A few months ago I went to see Macbeth in Stratford, with Christopher Eccleston playing the eponymous role and Niamh Cusack as Lady Macbeth. I was looking forward to it because I admire both actors and I thought it would be a real privilege to see them in roles that would offer exciting performances. I wasn’t disappointed. Eccleston was very much the plain soldier Macbeth, completely at ease on the battlefield but not so able to deal with real-life emotional issues: he was a ‘nice bloke’ who did his job, adored his ambitious wife, respected his superiors but very quickly found himself out of his depth. Cusack’s performance crackled with passion and the desire to seize life’s opportunities. They conspired together to kill King Duncan; she was strong and organised; he was loyal and troubled by his softer conscience. Then after the deed, he fell apart and she could not sustain life with the guilt she had accumulated. His performance as tortured hero who became a murderer and her descent into mental illness suffocated by guilt were superb. I should have loved the production. But I didn’t.
Then recently I saw the National Theatre production with Ralph Fiennes and Sophie Okonedo as Antony and Cleopatra. A simpler storyline than Macbeth, I expected to be blown away by the acting but less impressed by the play itself. It’s a three and a half hour long performance about two privileged and self-absorbed people whose love is obsessive and at times controlling and they both get what they deserve at the end. The actors’ performances were brilliant – off the scale, but I couldn’t have been more wrong about the production not gripping me. The text was construed in a considered, innovative fashion; the characters were complex and well-studied and the result was a powerful sizzling interpretation.
Eccleston and Cusack as Macbeth and Lady M impressed me greatly, but the rest of the cast didn’t. I invariably try very hard to see positives in an interpretation and I am always in awe of people who perform well on stage, but the production contained two thrilling actors and a weak supporting cast. Banquo’s extended silence as he heard that his children and wife had been murdered didn’t work, making him look like an actor who’d forgotten his lines, and his subsequent high-pitched wail of grief was incongruous. The directorial decision to cast three little girls as the witches never resembled the chilling corridor scenes in The Shining, where children are ethereal and scary. Imagine the ‘Double double’ cauldron scene, Eccleston acting his socks off while three sweet kids in pink onesies skipped around him chanting a nursery rhyme. It didn’t work at all for me, or for the complete stranger I bumped into coming out of the loos during the interval, who looked at me and grunted ‘What did you think? Bloody amateurish waste of my time.’
In contrast, the three hours plus of Antony and Cleopatra flew by. Although Fiennes and Okonedo weren’t immediately likeable, they impressed as complex characters both separately and together. The play ticked all the boxes: the revolving set made the action fast-paced; the opulent Egypt and contrasting business-like Rome was a clearly effective way of transposing action and place and highlighting cultural difference. All the actors, with a special mention for Enobarbus, Caesar, Eros and Agrippa, offered a wide range of emotions and were readily believable. Fiennes showed Antony’s dilemmas clearly, troubled by loyalty, caught between his brutal military life and his turbulent passion for the Egyptian Queen. Okenodo was playful, proud, imperious and controlling, occasionally vulnerable, but always fascinating. Their ability to allow the roles to consume them in performance was second to none. Antony’s intense anger, his self-hatred and his tragic destiny consumed the audience. Okenodo was incredible: her death scene came after three hours, and it is neither a short nor an easy death to portray, but her performance was measured, powerful and poignant as she infused despair and dignity into her final scene.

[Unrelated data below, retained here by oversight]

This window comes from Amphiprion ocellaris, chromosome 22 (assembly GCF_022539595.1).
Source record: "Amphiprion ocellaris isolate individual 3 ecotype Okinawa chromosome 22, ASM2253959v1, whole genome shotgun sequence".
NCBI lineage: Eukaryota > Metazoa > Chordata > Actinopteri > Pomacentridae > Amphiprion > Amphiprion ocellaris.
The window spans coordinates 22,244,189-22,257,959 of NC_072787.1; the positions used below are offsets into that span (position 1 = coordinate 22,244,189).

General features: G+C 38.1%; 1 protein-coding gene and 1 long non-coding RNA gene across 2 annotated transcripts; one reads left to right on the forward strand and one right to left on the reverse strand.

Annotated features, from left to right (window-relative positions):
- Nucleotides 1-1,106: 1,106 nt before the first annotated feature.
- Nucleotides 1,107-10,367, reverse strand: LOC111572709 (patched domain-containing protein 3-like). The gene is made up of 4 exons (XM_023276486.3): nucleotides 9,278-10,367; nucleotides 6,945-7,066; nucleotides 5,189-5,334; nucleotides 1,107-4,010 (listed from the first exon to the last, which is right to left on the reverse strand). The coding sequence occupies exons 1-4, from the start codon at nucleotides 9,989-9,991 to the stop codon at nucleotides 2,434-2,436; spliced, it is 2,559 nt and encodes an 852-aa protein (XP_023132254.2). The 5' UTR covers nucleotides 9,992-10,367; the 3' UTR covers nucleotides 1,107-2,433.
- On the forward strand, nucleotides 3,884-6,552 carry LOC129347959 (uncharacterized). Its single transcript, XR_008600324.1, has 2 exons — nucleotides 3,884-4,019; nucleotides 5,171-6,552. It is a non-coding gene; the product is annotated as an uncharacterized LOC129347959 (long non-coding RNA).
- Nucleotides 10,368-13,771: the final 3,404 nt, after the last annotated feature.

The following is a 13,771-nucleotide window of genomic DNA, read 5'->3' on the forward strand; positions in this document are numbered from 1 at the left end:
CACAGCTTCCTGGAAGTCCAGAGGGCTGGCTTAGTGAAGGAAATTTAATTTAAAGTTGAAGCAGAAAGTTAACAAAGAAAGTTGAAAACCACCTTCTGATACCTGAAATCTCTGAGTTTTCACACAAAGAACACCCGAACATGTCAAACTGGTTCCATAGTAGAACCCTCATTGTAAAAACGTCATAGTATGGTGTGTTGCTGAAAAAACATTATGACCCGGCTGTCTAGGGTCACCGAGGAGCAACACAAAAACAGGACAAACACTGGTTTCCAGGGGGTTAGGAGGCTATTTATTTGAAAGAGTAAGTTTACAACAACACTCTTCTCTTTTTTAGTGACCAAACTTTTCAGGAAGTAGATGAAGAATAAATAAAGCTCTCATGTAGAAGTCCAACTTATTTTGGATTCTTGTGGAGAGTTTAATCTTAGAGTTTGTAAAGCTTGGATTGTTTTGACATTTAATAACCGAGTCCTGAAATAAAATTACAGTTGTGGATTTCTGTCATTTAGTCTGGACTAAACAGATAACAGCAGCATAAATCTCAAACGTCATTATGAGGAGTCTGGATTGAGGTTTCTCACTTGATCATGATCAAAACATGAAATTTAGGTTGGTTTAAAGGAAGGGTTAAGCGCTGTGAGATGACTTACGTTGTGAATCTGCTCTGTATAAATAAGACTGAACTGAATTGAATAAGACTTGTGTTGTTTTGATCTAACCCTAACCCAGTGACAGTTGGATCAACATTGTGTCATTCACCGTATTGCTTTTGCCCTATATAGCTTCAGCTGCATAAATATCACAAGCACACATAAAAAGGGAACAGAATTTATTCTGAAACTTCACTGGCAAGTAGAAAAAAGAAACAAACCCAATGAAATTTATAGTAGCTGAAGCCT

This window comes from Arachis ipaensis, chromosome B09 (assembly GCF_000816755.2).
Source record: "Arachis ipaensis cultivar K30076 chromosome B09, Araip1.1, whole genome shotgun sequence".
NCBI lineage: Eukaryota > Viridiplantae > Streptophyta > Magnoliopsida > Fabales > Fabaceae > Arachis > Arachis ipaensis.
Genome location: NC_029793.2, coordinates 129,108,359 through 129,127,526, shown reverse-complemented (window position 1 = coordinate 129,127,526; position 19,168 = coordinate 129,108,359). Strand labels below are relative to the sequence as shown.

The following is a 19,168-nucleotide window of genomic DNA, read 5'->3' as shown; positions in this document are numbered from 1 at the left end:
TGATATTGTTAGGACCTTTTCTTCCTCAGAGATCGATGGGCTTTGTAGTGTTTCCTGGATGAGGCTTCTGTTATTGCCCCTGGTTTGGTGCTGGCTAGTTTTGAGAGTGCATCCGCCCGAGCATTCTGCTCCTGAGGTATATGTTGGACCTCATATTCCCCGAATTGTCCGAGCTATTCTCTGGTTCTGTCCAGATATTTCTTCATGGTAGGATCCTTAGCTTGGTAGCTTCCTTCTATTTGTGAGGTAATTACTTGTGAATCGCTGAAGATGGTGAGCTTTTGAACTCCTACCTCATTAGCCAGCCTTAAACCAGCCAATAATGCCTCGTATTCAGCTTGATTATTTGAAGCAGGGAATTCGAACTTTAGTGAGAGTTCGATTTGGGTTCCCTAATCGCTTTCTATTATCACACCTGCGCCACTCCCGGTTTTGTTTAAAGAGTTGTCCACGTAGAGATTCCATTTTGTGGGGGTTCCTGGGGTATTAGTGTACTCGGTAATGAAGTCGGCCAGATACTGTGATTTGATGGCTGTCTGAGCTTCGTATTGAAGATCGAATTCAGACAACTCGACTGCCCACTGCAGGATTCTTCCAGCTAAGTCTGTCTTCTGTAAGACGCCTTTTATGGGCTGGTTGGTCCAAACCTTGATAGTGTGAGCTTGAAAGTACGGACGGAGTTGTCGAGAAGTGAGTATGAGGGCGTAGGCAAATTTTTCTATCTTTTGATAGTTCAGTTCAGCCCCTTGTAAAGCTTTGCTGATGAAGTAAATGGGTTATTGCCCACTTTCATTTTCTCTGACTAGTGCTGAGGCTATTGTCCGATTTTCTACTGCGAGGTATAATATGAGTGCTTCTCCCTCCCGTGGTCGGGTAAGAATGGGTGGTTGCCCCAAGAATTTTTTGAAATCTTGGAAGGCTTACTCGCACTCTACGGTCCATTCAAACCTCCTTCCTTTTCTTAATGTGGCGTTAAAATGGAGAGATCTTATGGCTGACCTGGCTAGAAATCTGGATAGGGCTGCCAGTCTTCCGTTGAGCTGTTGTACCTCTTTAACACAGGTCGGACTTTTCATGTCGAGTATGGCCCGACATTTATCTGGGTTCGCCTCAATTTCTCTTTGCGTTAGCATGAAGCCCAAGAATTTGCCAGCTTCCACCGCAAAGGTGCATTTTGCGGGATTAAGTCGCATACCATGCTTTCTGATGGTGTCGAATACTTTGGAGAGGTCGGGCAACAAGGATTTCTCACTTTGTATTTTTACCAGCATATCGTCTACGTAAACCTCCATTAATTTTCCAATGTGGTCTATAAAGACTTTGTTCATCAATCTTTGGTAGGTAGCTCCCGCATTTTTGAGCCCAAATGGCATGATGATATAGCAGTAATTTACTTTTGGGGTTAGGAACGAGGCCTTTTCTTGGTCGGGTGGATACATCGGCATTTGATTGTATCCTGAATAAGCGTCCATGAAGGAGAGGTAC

The director of Antony and Cleopatra combined inventive interpretation with the gimmicks that work well visually: a lavish lake into which Cleopatra pushes Eros and creates comedy; the powerful and violent war sound effects; the evocative images and crashing waves of being at sea. The play was effective as an entity; the text made absolute sense and the characters were totally credible.
Compare the successful realization of Fiennes’ and Okenodo’s Antony and Cleopatra to the predicament of two excellent actors, Cusack and Eccleston, and a supporting wooden cast acting around a wooden table. I came away from Macbeth pleased because the two main characters had been glorious, but with a sense of unhappiness that the rest was not good enough to balance their brilliance; they had endured bravely against the challenge of what was to me a pedestrian production stuffed with random gimmicks that were not joined-up in concept and therefore did not work. In comparison, Antony and Cleopatra demonstrated what happens when two great actors perform in a production where everything gels and the result is harmonious.
I love live theatre and it is very satisfying when a production absorbs me from start to finish. It is delightful, consuming and it enables me to leave the theatre feeling that in some way, my life has been embellished. It is less satisfactory when my suspension of disbelief stops during the early scenes and I start to consider the ways in which the production could be improved while it’s still playing out before my eyes. It is interesting to see how two great actors can thrill together and separately whatever the circumstances, but how much brighter they can shine when they are given a strong supporting cast and are part of an innovative production.